November 7, 2008
Leaders: Pope likely to postpone Pius sainthood
Pope Benedict's move to make the controversial Pius XII a saint has outraged many Jews, who blame the late pope for staying silent in the face of Nazi atrocities and not doing more to help save Jews.
After their Oct. 30 meeting with the pontiff, Jewish officials said they were left with the impression that the beatification of Pius would be postponed until the Vatican opened up its World War II-era archives.
But the pope did not say as much explicitly.
Richard Prasquier, who heads the French Jewish umbrella group CRIF, said he left with that impression from sideline discussions with Benedict's entourage on Thursday, plus private conversations with the pope.
"It wasn't said in an absolutely clear way. It was an impression that we had," Prasquier said. He said the pope is interested in maintaining a good relationship with world Jewry.
"The pope has no desire to be in a position of conflict," Prasquier said. "I think that the pope realized the beautification process created a conflict with the Jewish community. So I have a hard time imagining he'd start it up again in 15 days."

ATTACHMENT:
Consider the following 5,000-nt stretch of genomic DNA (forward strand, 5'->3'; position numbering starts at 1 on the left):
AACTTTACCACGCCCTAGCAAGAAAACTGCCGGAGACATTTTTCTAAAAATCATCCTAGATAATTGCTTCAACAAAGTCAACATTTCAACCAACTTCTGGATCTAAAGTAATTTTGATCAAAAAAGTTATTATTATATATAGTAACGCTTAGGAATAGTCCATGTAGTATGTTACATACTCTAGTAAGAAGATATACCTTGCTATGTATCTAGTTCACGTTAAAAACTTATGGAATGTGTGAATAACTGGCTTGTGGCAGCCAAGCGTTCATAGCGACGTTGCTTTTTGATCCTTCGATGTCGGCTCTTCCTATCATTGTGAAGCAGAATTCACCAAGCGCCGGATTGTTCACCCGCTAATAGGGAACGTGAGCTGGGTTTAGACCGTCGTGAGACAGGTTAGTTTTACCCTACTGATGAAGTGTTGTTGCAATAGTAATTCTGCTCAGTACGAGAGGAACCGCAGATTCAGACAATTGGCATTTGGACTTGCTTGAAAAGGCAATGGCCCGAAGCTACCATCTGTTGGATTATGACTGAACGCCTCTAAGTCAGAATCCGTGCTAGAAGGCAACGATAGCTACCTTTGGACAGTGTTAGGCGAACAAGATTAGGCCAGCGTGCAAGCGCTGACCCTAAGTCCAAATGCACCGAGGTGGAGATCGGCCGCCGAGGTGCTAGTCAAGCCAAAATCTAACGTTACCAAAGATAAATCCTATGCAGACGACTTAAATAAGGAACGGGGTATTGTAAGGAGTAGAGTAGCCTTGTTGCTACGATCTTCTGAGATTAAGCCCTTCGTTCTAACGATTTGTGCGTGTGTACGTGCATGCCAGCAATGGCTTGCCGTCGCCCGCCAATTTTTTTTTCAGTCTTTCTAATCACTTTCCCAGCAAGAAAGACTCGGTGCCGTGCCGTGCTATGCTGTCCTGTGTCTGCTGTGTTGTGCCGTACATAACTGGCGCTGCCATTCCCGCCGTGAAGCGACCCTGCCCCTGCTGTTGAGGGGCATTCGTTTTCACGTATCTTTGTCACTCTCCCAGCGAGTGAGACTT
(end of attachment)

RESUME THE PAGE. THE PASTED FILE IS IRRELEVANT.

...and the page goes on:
The leader of the Jewish delegation, Rabbi David Rosen, the director of the American Jewish Committee's Department of Interreligious Affairs, was quoted in news reports as saying Benedict said in a conversation that he was "seriously considering" halting the sainthood process while Nazi-era archives on Pius remained closed.
Prasquier could not confirm that the Pope made such a statement.
Prasquier said most of the Vatican visit was devoted to explaining why technical difficulties stalled the opening of the 1939 to 1958 archives, which has been requested by Jewish officials.
"I told him I hoped the archives would help clarify things," Prasquier said. "If the archives show exemplary things about his personality, then we'll change our opinion," Prasquier said of Pius.
Anti-Defamation League national director Abraham Foxman welcomed news that the Vatican's World War II archive may be opened.
"This is an important step toward seeking the historical truth about the pontificate of Pope Pius XII and his activities regarding the Jews during World War II. We stand ready to assist in this important project for both of our faiths," Foxman said in a statement.